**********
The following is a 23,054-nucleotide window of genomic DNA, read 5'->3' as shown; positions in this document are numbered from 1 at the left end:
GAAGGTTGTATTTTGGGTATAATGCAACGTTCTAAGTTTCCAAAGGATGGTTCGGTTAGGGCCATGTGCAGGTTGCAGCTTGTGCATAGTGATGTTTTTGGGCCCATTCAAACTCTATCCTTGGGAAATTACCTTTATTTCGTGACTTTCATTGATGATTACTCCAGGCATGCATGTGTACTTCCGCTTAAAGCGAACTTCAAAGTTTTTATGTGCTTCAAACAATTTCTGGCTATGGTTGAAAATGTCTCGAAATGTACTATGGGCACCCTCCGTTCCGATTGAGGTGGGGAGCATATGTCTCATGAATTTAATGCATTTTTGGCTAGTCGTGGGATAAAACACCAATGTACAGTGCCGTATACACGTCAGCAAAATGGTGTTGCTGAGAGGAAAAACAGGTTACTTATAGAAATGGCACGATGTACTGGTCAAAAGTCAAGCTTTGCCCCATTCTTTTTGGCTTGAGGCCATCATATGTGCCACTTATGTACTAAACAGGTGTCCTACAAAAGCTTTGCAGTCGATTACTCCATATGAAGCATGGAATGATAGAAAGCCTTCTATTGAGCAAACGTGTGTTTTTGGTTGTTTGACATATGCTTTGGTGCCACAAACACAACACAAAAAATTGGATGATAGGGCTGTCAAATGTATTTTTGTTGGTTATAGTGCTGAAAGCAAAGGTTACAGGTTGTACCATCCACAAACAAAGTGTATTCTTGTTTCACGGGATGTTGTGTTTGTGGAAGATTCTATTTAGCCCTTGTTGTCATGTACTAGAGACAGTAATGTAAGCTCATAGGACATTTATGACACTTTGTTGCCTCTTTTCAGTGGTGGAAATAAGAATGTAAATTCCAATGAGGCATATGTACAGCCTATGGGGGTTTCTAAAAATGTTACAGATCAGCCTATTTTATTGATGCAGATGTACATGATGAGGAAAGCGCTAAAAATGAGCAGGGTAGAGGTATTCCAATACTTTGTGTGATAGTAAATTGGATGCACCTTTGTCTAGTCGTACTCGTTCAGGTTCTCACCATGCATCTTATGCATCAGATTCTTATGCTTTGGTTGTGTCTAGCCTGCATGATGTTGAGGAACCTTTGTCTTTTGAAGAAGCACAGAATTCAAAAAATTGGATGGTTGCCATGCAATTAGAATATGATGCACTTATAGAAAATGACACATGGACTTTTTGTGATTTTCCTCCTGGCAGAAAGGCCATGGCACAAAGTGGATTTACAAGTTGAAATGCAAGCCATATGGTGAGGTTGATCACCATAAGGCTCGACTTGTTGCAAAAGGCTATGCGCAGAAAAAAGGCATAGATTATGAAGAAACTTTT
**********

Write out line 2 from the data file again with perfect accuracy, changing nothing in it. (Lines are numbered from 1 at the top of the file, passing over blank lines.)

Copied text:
GAAGGTTGTATTTTGGGTATAATGCAACGTTCTAAGTTTCCAAAGGATGGTTCGGTTAGGGCCATGTGCAGGTTGCAGCTTGTGCATAGTGATGTTTTTGGGCCCATTCAAACTCTATCCTTGGGAAATTACCTTTATTTCGTGACTTTCATTGATGATTACTCCAGGCATGCATGTGTACTTCCGCTTAAAGCGAACTTCAAAGTTTTTATGTGCTTCAAACAATTTCTGGCTATGGTTGAAAATGTCTCGAAATGTACTATGGGCACCCTCCGTTCCGATTGAGGTGGGGAGCATATGTCTCATGAATTTAATGCATTTTTGGCTAGTCGTGGGATAAAACACCAATGTACAGTGCCGTATACACGTCAGCAAAATGGTGTTGCTGAGAGGAAAAACAGGTTACTTATAGAAATGGCACGATGTACTGGTCAAAAGTCAAGCTTTGCCCCATTCTTTTTGGCTTGAGGCCATCATATGTGCCACTTATGTACTAAACAGGTGTCCTACAAAAGCTTTGCAGTCGATTACTCCATATGAAGCATGGAATGATAGAAAGCCTTCTATTGAGCAAACGTGTGTTTTTGGTTGTTTGACATATGCTTTGGTGCCACAAACACAACACAAAAAATTGGATGATAGGGCTGTCAAATGTATTTTTGTTGGTTATAGTGCTGAAAGCAAAGGTTACAGGTTGTACCATCCACAAACAAAGTGTATTCTTGTTTCACGGGATGTTGTGTTTGTGGAAGATTCTATTTAGCCCTTGTTGTCATGTACTAGAGACAGTAATGTAAGCTCATAGGACATTTATGACACTTTGTTGCCTCTTTTCAGTGGTGGAAATAAGAATGTAAATTCCAATGAGGCATATGTACAGCCTATGGGGGTTTCTAAAAATGTTACAGATCAGCCTATTTTATTGATGCAGATGTACATGATGAGGAAAGCGCTAAAAATGAGCAGGGTAGAGGTATTCCAATACTTTGTGTGATAGTAAATTGGATGCACCTTTGTCTAGTCGTACTCGTTCAGGTTCTCACCATGCATCTTATGCATCAGATTCTTATGCTTTGGTTGTGTCTAGCCTGCATGATGTTGAGGAACCTTTGTCTTTTGAAGAAGCACAGAATTCAAAAAATTGGATGGTTGCCATGCAATTAGAATATGATGCACTTATAGAAAATGACACATGGACTTTTTGTGATTTTCCTCCTGGCAGAAAGGCCATGGCACAAAGTGGATTTACAAGTTGAAATGCAAGCCATATGGTGAGGTTGATCACCATAAGGCTCGACTTGTTGCAAAAGGCTATGCGCAGAAAAAAGGCATAGATTATGAAGAAACTTTT